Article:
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Just what you need in old age, dealing with problem tenants and dodgy agents when you are 95.

you’re not, you swap your BTL in specie for shares in a REIT, as you can hold shares in your pension.

and then you enjoy your 2% yield, and a share price that oscillates around the NAV of the REIT

I expect the promoters will be dead keen to get as much in as possible, so there is a chance the valuations will be quite generous

PONZI!

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REITs can operate like ponzi schemes can they not? By diluting the shares of existing owners they can have higher dividend yields, thereby attracting more investors?

yup, the largest residential landlord on LSE is grainger who has not converted to a REIT. Reason is REITs can not have the intention of making trading profits so theoretically you are stuck with the triple net income yield (and any growth in it)

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Empty London properties won't wipe your **** or bring you meals on wheels.

That's true; but all the new foreigners buying new-builds are helping to keep the ponzi going, and as long as Mr and Mrs Average see their house valued at a zillion trillion macaronis, and as long as banks are happy to lend against these fantasy valuations, then they'll carry on employing Poles to tart their houses up, go out to restaurants staffed by Latvian waitresses, and park their elderly parents in care homes with Romanians to do the **** wiping.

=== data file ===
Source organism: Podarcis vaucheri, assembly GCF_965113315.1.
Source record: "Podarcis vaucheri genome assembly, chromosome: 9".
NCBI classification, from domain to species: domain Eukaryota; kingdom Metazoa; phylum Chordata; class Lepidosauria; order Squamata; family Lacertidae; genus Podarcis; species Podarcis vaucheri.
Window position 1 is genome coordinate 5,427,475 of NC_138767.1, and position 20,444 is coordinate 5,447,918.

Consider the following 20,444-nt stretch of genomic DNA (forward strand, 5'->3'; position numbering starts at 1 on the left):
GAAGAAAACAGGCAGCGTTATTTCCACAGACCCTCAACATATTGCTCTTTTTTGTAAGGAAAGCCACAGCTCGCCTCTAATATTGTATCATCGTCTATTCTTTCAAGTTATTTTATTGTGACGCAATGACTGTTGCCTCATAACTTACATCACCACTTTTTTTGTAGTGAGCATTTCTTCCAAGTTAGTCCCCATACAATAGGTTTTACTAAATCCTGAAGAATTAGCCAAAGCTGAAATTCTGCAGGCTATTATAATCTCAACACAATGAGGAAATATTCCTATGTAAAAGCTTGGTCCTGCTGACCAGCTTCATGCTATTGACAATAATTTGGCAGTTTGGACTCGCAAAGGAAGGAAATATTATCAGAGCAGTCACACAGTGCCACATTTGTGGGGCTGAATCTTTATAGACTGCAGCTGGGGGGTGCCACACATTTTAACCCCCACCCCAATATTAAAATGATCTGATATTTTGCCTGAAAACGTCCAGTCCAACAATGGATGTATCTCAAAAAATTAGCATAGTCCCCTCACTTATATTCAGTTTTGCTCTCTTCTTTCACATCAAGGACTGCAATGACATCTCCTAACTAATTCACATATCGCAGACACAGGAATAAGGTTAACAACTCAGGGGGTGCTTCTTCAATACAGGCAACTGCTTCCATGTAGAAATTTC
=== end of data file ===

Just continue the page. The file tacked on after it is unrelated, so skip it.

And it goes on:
If you're going to say that in the long run, it's not a good business plan for UK Plc, then I would totally agree with you. However, the UK housing ponzi can continue for quite a long time even with the under 40s completely shut out of it. This latest measure (BTL in pensions) is just one in a long line of measures destined to suck more and more wealth into housing.

Additional info: I'm just above 40, but we never bought a house, focussing instead on careers. We've missed the boat, I'm still waiting for the crash that should have happened in 2008, and next year we will be leaving this country.

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If you earn £40,000 a year the maximum you can put into your pension is £40,000.

If you earn £160,000 a year and haven't paid into your pension for the previous 3 years you can put the full £160,000 into your pension.

I think there is a maximum pension pot of 1.25 million.

Cant see it working for most people.

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That's today's pensions, which will not be paying out for a good few years - bar the odd high income doing a tax shuffle before retiring.

Unless you get a lot of DB pension liquidating their pensions, the only people this will apply to will be people who've put 50/moneth into some with-profit scamming pension since the 80s.

You might get someone insane enough to liquidate a DB pension, offering inflation proofing and spouse benefits. But if the pensioner is mad enough to do that I doubt you'll find a FA mad enough to sign off on that.